Banners advertising cybersecurity on houses, busses and everywhere. The city of San Francisco talks security in the week of RSA Conference. The event itself is really huge with many tracks in parallel. I even got lost one time at the expo which seems to be twice the size of the German it-sa. But I had to refill my stock of pens anyway after the break of in-person events caused by Corona 😉
However, I did not only bring home pens and shirts, but also new insights described in this article.
Threat Modelling made easy
Threat modelling often fails because methods are too complex. Alyssa Miller, one of the authors of the threat modelling manifesto, pointed out in her presentation that threat modelling can be easy and everyone is able to do it. We already do it every day like when deciding if we wear a mask at the conference or not. She also showed with the example in the picture above how natural language can be used to simplify threat modelling. At this point I was reminded about threat modelling requirements from the automotive cybersecurity standard ISO/SAE 21434 and whether they might be too detailed (cp. Anti-Pattern “Tendency to Overfocus” from Threat Modelling Manifesto). I will spend some more thoughts on this later on. There is definitely a tendency to focus (too?) much on details and methods in Automotive TARA (Threat Analysis and Risk Assessment).
Privacy on the rise, but still way to go
Privacy is definitely on the rise, also at RSA Conference. There was a keynote with the Chief Privacy Officers (CPOs) of Google and Apple and they pointed out that privacy has highest attention in their companies. But imho there is still way to go and most tech giants (except Apple) are struggling with practical implementation because their business model does not go well together with privacy. Google’s CPO Keith Enright mentioned consent as the gold standard. I disagreed in my presentation because “Consent on Everything” is often misused to legitimate processing of personal data. That’s why it became risk #4 of the updated OWASP Top 10 Privacy Risks.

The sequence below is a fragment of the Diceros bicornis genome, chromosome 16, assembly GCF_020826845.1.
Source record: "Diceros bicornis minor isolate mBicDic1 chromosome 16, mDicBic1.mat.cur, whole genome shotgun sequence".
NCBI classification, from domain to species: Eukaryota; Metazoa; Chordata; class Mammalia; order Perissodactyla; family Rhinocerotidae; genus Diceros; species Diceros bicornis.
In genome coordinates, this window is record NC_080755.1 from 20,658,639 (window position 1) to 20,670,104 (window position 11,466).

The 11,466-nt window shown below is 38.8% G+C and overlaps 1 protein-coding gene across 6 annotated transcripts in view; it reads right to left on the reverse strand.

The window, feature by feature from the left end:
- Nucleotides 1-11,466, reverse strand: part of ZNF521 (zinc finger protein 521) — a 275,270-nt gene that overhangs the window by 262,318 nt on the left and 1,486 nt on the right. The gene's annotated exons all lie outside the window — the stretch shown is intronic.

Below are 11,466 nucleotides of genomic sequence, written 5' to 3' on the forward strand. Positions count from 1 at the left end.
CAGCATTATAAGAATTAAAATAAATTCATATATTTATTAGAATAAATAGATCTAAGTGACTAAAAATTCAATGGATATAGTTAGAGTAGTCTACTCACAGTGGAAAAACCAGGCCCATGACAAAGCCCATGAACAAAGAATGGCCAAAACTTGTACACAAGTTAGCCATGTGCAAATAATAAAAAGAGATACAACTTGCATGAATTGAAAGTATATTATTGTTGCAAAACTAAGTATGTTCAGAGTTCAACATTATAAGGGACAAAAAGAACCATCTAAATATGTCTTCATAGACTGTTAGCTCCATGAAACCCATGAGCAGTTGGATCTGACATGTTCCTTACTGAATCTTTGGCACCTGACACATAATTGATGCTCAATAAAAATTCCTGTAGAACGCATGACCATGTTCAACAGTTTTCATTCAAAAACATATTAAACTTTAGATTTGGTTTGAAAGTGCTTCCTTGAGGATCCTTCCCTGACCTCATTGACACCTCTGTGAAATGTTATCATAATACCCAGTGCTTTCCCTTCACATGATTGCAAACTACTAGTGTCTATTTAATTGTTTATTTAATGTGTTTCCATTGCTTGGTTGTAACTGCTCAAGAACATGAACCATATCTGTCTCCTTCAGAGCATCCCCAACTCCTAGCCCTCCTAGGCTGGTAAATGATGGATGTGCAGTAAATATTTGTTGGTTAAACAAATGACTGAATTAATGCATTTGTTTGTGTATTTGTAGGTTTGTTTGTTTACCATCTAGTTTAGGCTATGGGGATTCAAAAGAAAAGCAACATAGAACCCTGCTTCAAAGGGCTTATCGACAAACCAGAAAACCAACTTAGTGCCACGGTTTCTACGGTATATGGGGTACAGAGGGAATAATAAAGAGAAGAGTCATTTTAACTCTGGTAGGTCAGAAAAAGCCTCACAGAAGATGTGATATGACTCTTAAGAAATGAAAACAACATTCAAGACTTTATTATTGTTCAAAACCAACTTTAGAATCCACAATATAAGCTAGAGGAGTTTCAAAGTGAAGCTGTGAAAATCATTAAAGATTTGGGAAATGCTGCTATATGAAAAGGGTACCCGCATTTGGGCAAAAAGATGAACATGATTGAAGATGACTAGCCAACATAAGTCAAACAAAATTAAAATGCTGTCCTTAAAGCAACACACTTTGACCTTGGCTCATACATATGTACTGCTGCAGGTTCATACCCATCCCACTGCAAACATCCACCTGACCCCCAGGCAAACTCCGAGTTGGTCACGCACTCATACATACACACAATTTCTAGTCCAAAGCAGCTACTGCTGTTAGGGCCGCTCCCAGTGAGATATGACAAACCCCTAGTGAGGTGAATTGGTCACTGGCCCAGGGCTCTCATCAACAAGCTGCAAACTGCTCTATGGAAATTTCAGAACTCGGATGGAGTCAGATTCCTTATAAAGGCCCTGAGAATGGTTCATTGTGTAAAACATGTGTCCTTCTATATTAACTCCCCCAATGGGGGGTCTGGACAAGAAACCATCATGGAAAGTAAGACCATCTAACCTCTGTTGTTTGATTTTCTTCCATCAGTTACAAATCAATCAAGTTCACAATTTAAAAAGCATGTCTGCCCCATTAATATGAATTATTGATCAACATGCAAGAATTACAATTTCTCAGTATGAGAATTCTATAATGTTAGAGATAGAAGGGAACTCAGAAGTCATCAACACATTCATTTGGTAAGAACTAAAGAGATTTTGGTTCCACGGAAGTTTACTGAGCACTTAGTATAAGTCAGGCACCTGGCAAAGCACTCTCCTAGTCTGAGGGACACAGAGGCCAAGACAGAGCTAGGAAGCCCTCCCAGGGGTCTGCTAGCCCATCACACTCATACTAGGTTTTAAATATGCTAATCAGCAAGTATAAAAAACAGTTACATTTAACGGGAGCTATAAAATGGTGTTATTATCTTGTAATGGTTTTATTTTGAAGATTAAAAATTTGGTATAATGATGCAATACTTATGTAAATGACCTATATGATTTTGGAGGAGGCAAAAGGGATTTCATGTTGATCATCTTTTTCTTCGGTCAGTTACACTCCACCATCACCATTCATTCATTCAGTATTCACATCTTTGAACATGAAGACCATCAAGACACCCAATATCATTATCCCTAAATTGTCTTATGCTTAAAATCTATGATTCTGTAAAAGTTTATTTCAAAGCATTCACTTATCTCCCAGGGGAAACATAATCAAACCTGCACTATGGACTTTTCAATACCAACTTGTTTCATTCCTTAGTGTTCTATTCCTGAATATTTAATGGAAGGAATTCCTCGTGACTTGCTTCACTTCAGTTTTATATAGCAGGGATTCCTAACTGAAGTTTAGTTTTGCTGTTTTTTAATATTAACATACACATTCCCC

Bruce Schneier‘s new book
Bruce Schneier presented contents of his new book that will be published in January. It’s about hacking, but not only about IT hacks. It covers cheating on systems and laws in general like the tax system or emission regulation and how AI could speed up finding such hacks. There is more information on his talk in this article.
Business Information Security Officers needed
Nicole Dove pointed out that BISOs (Business Information Security Officers) are on the rise and needed to support business teams in implementing cybersecurity. They should move from a “NO” to a “YES, and” attitude to get better results. There is also a video with Nicole where she talks about the role of the BISO.
Cybersecurity Workforce Gap
The cybersecurity workforce gap and how to address it was topic of several presentations. Bryan Palma proposed in his keynote “Soulless to Soulful: Security’s Chance to Save Tech” to come up with new ideas and collaborate across company-borders to close the workforce gap. He proposed the new campaign “I do #soulfulwork” because for many employees it is important to do something good and valuable in their work which is definitely the case in the area of cybersecurity.
The closing keynote “The Hugh Thompson Show” started very funny, but only to discuss one of the most serious topics in today’s world later on: Disinformation and how it threatens our democratic values. The panelists proposed several ideas on how to address it, but in the end they pointed out that education and awareness will be key to be able to challenge (fake) news and validate sources. They also recommended to talk to each other in real and not only on social media.